Petrosino Square has nearly doubled in size. Photo: Elizabeth Press.
SoHo's Petrosino Square was one of the first places identified by the New York City Streets Renaissance as a prime candidate for pedestrian reclamation. The western edge of the square, defined by Lafayette Street, used to give way abruptly to an inexplicable expanse of asphalt. No longer. At a ribbon-cutting ceremony yesterday, officials unveiled a new Petrosino. The square now extends 20 feet farther into Lafayette Street and 156 feet closer to Spring Street on the north. Stay tuned for a report from Streetfilms' Robin Urban Smith. (City Room also has a nice recap and great historical background on the square's namesake, Lieutenant Joseph Petrosino, a trailblazing New York City police officer murdered by the Sicilian mafia while on assignment in Palermo, Italy 100 years ago.)
We have a few still shots for now, and some archival footage of the old Petrosino from the Streetfilms vault, featuring Streetsblog publisher Mark Gorton and Project for Public Spaces' Ethan Kent. Yes, they filmed this just four years ago:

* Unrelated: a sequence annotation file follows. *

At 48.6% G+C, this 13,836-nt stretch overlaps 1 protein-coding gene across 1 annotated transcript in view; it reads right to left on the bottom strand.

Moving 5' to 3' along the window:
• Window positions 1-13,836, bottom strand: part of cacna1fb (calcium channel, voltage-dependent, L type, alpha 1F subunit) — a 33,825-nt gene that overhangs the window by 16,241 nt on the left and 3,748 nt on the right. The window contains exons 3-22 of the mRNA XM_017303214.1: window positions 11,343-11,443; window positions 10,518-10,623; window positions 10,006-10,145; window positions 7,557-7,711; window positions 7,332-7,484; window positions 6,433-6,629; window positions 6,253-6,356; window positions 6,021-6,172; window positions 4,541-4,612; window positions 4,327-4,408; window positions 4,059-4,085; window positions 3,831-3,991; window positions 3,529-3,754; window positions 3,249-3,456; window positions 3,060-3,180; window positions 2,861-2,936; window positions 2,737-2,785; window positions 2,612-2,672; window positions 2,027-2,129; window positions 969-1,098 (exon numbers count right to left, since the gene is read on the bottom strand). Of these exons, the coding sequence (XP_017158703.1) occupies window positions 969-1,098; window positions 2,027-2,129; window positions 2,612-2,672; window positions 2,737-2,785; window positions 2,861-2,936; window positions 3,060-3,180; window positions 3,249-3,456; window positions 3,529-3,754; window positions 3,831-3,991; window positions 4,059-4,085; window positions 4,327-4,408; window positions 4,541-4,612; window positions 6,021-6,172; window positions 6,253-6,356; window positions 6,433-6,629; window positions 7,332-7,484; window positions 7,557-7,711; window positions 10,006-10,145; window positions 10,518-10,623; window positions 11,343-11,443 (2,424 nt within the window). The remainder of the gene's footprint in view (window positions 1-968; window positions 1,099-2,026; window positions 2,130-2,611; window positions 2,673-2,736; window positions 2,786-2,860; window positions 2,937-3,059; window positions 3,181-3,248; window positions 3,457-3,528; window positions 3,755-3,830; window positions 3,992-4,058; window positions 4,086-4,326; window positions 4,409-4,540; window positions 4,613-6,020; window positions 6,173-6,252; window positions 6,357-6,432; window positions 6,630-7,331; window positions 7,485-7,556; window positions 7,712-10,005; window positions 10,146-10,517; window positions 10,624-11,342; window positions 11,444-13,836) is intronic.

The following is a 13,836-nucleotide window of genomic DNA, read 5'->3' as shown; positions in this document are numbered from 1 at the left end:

After the jump, a shot from Robin showing the square's spiffy new bike parking.
A view of the new Petrosino from Spring Street.
Ben Fried is the Editor-in-Chief of Streetsblog. He has been covering the movement for safer streets, effective transit, and livable cities since 2008.
“If there is to be a length of time after the installation of new asphalt and before the permanent markings are installed, I would have to think that there are requirements for temporary markings to be installed by the contractor.”